"Meet Leon. Heís your buddy, your leader, your home base. Heís also dead cool - he wears dark glasses indoors and rolls up his sleeves like a middle finger extended to the chilly corridors where he must do his tireless, one-handed work (no, typing on the computer!). Be just half the man Leon is, and play Silent Debuggers. Better still, be a smarter man, and donít. "
Meet Leon. Heís your buddy, your leader, your home base. Heís also dead cool - he wears dark glasses indoors and rolls up his sleeves like a middle finger extended to the chilly corridors where he must do his tireless, one-handed work (no, typing on the computer!). Be just half the man Leon is, and play Silent Debuggers. Better still, be a smarter man, and donít.
Tfft! Tfft! Tfft! [Get used to this sound, it is the sound of your character walking, or more accurately, of the screen-scrolling, in a broken down imitation of 3D movement.]
A ''Debugger'' is a bounty hunter. The cool name, the cool introductory music accompanying the nice green mecha that appears on the screen - donít let any of this fool you into believing Silent Debuggers is a good game. What it is, is a compelling tangle of ideas wasted by half-baked execution. Itís an amazing concept that traps you and a partner in a space cargo station named ''Ohme'' that is filled with riches, as well as monsters. The clichťd 'some have gone seeking the riches, none have returned' bit is still in effect, but the plot gets better. Basically, there are five levels. In the core area of the ship are core blocks. The enemies are in the outer area. The core blocks are really rooms, eight in number, and some of them contain nothing of use to you. However, block C allows you to recharge your vitality and energy weapons, (they use the same bar) block G allows you to replenish your ammunition for your bullet weapons, and there is a block for sound, and one for light.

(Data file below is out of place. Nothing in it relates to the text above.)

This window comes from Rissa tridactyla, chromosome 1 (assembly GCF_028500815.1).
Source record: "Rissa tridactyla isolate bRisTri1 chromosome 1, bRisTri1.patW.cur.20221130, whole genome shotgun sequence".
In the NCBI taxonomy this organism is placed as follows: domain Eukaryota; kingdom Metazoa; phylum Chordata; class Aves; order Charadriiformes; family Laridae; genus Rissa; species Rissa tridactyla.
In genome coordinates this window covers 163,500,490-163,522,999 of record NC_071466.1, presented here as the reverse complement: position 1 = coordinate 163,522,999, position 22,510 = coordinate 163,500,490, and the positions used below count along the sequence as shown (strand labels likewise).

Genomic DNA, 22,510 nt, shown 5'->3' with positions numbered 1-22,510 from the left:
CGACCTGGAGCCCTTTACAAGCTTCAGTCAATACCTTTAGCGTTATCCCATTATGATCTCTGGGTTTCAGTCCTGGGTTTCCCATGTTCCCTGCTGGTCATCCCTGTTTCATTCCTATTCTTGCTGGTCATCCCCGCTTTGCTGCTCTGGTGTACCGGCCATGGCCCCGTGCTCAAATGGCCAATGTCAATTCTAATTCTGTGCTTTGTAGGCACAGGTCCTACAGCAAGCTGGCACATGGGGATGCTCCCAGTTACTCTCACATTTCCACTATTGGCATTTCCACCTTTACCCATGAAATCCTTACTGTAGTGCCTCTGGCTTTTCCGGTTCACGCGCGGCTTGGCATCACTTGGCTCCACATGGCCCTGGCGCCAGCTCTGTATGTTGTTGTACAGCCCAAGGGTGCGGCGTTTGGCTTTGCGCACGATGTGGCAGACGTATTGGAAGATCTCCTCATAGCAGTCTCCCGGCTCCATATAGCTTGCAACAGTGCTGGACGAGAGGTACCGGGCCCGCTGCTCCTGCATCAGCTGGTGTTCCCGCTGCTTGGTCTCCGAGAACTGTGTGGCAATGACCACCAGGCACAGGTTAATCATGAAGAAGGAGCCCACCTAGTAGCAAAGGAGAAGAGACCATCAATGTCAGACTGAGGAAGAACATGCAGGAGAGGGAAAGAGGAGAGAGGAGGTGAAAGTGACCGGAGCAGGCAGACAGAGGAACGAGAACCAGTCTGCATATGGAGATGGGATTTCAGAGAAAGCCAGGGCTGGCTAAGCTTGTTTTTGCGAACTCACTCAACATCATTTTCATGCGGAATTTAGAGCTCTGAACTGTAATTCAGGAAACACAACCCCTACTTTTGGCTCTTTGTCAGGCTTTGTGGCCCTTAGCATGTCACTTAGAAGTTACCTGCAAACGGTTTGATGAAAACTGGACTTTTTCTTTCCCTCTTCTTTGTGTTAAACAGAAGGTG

To the point: in the first stage, enemies keep to the outer blocks. But from the second stage forward, green monsters make it into the core blocks! This means if youíre on the 'outside' mashing monsters, an alarm may go off from Leon, telling you to hightail it back to the 'inside'. Your map will tell you where the enemy is, from the damage he is doing to whatever core block, or room, that he happens to be occupying. Each room starts off with a count of 100, and should it take enough damage (read: should an enemy remain resident for too long) the number will fall until finally that block will shut down. Needless to say, if that happens to any of the important rooms - like C block especially, no recharging, no chance - and youíre finished.
Still there is more juice in the jug; youíre equipped by Leon with a sound sensor. When enemies approach, it alerts you to their presence, and which direction theyíre attacking from. Later in the game, certain enemies will manifest themselves without triggering the scanner (though they do make a sort of whooshing sound when you pass them). To heighten the mystery; thereís some form of intelligent beast taunting you from the shadows, beckoning you to meet him on the last level, challenging you to live long enough. To heighten the intensity; from level two onward, there is a time limit in effect of 100 minutes, in which you must complete the game, or the whole cargo station blows. Sounds exciting, doesnít it? I know it did to me. But then I played the game.
Tfft! Tfft! Tfft! [As annoying as these breaks in the review are, the actual sound is still more annoying.]
You will almost assuredly find Debuggers to be tedious and annoying work, despite the gameís best intentions. It wants to be System Shock - all brainy and atmospheric, but it is far inferior to that PC classic corridor shooter. Hell, it hasnít the variety, the looks, or the intensity of even the archaic Wolfenstein 3D.
As impressive as Leon looked in the intro while taking out an attacking monster, heís really white bread, a nothing, a charlatan commando, who quickly degrades from 'quick-draw' to a second-rate desk job jockey. Second-rate, because every time youíre off knee-deep in eggshells, that helpless, hapless fool will summon you back crying and whining and imploring that you help him. Worse yet, he has the nerve to mock your efforts even while you succeed at exterminating one of the ever-so-quick green guys wreaking the havoc in the core area.